Proposed law sparks fears of Web censorship
Fanny W.Y. Fung
Concern has been raised over censorship in cyberspace after a government consultation paper suggested measures to prevent youngsters from accessing indecent material on the internet.
At an open forum held yesterday by the Civic Party's Kowloon West district branch, Charles Mok, chairman of the Internet Society's Hong Kong chapter, expressed concern that the proposals might hinder the free flow of information.
In a consultation paper on the review of the Control of Obscene and Indecent Articles Ordinance, released last month, the Commerce and Economic Development Bureau listed a law compelling internet service providers to provide filtering software as one of the options to strengthen regulation.
Mr Mok opposed passing such a law.
'In fact ISPs have been providing filter services for more than 10 years, but for unknown reasons very few people use these services,' he said.
'If it is just because parents do not know about filter services, the government should promote knowledge about it instead of compelling people to use it.'
While noting that parents' concern over their children's exposure to obscene and indecent materials was valid, Mr Mok cautioned that regulation must strike a balance between protecting children and free speech.
He said he was afraid tightening of control over information dissemination on the internet might set a precedent for the censorship of books and other publications.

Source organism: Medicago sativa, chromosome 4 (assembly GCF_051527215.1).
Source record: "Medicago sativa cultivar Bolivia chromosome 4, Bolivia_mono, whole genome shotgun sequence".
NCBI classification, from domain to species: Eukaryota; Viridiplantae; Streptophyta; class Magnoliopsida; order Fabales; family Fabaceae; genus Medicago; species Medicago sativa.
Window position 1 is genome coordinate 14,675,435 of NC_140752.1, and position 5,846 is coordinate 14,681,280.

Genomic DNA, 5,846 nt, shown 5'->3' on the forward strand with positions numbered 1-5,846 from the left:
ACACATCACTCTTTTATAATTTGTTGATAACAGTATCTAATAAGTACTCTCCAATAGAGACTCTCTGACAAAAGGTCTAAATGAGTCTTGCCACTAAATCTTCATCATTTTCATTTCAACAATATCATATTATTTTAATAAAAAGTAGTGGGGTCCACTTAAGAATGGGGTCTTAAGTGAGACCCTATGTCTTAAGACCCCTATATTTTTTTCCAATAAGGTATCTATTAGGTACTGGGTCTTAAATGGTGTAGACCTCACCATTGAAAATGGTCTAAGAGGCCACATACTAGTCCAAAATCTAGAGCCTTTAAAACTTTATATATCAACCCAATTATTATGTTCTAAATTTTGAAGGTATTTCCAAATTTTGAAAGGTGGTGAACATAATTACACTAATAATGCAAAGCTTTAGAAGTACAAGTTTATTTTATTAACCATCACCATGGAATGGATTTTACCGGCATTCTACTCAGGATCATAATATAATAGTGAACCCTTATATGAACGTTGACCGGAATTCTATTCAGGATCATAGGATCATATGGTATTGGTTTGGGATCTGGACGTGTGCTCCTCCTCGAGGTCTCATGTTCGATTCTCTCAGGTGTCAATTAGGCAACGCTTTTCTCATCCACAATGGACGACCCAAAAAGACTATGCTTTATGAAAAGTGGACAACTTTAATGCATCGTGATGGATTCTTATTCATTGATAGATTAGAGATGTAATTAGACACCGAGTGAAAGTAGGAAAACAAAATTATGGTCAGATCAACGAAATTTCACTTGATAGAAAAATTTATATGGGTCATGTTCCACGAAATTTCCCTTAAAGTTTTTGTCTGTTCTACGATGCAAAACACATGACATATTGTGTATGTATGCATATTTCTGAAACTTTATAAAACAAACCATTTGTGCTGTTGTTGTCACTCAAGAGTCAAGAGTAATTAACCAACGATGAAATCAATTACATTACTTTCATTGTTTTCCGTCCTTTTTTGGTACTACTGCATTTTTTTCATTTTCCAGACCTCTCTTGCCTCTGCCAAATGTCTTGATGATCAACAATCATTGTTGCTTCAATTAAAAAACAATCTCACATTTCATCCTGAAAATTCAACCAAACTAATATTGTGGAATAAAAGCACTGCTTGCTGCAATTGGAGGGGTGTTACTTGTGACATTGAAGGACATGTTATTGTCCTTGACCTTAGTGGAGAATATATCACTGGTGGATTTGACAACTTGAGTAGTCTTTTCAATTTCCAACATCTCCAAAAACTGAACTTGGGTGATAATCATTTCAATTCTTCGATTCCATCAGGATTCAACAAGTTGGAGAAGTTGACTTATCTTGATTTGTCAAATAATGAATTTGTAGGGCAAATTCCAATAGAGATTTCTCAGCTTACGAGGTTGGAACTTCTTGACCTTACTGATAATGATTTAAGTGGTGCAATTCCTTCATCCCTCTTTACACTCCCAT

His comment was echoed by the forum host, Civic Party Kowloon West district chairwoman Claudia Mo Man-ching, who called the consultation document's section on internet publications 'Article 23 in cyberspace'. She said she was speaking in her personal capacity, as her party had not taken a stance on the issue.
Choi Chi-sum, an Obscene Articles Tribunal adjudicator and general secretary of the Christian group Society for Truth and Light, said speculating on political motives behind the consultation would not help.
'We are in a free society and no one wants to ban the dissemination of those materials,' he said. 'But it is important to prevent youths and children from being exposed to indecent information.'
He suggested that the government conduct surveys at least every two years to keep the tribunal's adjudicators abreast of public standards when categorising articles.
The administration has pledged it would not curb free speech.